Most famous for her seminal novel The Color Purple, writer/activist Alice Walker celebrates her 70th birthday. Born February 9, 1944, into a family of sharecroppers in rural Georgia, she came of age during the violent racism and seismic social changes of mid-20th-century America. Her mother, poverty and participation in the civil rights movement were the formative influences on her consciousness, becoming the inherent themes in her writing. The first African-American woman to win a Pulitzer Prize for Literature, Walker continues to shine a light on global human rights issues.
One World Trade Center, the tallest building in the western hemisphere and a famous modern landmark, is engineered to be the safest and strongest skyscraper ever built. This episode follows the final year of exterior construction, culminating with the milestone of reaching the symbolic height of 1,776 feet. For head of construction Steve Plate, as well as scientists, engineers, ironworkers and curtain wall installers, this is a construction job suffused with the history of the site and a sense of duty to rebuild from the ashes of Ground Zero.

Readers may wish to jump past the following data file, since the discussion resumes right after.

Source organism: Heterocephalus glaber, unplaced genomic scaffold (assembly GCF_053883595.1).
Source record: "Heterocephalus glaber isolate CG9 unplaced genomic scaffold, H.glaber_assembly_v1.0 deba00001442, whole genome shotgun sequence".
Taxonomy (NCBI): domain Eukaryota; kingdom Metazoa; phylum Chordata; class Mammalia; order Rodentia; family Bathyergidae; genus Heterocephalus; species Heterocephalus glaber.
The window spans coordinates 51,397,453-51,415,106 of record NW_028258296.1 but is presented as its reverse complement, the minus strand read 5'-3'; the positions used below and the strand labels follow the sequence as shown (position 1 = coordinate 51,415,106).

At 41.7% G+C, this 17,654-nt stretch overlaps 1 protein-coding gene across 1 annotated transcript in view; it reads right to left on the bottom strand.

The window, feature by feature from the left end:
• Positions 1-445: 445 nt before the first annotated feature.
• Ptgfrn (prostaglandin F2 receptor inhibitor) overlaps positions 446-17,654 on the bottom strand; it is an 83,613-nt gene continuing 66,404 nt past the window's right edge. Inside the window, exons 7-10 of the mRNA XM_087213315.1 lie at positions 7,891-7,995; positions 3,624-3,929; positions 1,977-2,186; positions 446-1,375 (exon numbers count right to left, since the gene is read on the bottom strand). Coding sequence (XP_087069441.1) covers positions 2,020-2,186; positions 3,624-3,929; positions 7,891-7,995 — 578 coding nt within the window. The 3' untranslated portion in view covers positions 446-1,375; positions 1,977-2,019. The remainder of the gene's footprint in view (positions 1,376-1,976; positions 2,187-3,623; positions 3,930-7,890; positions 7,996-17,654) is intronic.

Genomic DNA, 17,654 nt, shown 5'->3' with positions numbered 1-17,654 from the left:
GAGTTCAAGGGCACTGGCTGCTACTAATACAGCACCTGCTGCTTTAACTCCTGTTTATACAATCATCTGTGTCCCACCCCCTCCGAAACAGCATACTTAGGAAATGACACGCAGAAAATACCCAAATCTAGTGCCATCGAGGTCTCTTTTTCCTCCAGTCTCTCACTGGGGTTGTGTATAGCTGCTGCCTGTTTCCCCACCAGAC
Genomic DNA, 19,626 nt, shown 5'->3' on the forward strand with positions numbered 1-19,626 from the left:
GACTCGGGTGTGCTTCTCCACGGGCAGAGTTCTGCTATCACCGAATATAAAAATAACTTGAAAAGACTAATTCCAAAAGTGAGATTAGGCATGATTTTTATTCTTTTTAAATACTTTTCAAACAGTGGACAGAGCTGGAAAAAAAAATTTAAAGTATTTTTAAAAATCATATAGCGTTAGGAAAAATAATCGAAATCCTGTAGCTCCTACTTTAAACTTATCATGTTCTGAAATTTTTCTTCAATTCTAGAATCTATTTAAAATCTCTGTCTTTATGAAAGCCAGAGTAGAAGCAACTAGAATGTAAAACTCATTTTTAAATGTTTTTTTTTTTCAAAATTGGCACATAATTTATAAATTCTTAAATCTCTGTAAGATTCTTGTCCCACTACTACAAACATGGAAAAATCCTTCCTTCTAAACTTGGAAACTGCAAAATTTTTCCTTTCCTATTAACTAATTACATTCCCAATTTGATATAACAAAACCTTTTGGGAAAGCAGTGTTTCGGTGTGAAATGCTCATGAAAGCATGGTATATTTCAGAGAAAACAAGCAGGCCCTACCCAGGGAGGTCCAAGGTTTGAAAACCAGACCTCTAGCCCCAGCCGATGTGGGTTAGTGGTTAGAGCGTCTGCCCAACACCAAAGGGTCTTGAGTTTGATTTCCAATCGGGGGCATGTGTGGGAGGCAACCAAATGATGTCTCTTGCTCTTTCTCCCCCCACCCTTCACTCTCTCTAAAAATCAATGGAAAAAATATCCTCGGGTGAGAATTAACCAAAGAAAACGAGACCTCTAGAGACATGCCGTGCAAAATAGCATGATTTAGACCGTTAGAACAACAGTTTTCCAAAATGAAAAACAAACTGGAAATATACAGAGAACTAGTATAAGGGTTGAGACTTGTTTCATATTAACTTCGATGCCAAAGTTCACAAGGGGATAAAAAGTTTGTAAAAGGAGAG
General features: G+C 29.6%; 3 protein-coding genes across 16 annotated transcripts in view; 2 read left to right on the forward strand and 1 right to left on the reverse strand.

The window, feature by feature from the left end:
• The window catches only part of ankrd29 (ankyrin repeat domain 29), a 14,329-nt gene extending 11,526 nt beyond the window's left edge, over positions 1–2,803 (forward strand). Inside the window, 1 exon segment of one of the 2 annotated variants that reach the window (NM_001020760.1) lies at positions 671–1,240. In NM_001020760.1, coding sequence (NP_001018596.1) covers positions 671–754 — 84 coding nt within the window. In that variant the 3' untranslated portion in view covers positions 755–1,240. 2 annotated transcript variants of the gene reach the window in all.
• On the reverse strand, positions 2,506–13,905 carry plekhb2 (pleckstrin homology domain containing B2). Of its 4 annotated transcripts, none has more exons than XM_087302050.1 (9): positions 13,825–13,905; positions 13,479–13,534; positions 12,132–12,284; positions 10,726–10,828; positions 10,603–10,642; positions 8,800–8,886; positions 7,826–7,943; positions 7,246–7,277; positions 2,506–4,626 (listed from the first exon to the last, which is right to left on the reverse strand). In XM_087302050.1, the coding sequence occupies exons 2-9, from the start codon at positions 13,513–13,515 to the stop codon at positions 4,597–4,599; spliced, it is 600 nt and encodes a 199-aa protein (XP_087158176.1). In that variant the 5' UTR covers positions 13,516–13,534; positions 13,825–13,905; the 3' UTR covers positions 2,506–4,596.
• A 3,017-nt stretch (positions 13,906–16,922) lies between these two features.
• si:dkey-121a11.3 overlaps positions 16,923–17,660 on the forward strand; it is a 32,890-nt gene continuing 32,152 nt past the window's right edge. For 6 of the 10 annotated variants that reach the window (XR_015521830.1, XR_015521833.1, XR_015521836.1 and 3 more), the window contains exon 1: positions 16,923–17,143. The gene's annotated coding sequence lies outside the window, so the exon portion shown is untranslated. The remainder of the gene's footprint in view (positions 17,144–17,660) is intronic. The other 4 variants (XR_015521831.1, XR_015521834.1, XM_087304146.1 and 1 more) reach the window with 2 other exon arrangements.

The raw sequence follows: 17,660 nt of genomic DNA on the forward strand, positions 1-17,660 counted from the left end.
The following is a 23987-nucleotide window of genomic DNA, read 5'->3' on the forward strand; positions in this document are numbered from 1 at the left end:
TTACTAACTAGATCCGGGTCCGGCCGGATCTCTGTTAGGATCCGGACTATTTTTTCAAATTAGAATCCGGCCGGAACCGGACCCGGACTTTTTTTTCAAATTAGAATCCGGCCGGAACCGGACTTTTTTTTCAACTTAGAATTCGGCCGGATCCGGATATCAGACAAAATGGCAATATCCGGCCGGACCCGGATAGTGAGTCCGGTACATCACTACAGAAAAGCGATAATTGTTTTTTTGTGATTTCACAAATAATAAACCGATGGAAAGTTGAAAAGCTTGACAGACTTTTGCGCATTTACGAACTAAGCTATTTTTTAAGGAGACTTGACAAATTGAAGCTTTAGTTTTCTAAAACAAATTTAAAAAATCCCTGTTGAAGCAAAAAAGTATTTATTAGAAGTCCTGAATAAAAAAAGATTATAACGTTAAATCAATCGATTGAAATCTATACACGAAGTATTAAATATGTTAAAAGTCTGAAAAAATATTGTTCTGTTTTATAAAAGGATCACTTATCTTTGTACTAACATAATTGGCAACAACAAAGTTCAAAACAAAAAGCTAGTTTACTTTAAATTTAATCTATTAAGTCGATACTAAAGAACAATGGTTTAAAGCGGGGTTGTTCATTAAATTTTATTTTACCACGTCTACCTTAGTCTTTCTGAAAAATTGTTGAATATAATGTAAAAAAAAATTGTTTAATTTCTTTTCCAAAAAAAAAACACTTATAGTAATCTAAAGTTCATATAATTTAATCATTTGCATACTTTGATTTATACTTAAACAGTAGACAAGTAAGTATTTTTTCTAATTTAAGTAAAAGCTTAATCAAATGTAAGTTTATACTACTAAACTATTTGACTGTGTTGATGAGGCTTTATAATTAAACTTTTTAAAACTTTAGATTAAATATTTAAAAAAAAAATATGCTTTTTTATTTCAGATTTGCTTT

Beneath the streets of Rome lies an ancient city of the dead known as the catacombs — a labyrinth of tunnels, hundreds of miles long — a cemetery for the citizens of ancient Rome. In 2002, maintenance workers stumbled through an opening in one of the tunnel walls and discovered a previously unknown complex of six small rooms, each stacked floor to ceiling with skeletons. It was a mass grave, locked away for nearly 2,000 years. Who were these people? Why were so many interred in one place, piled atop each other? And most important, what killed them?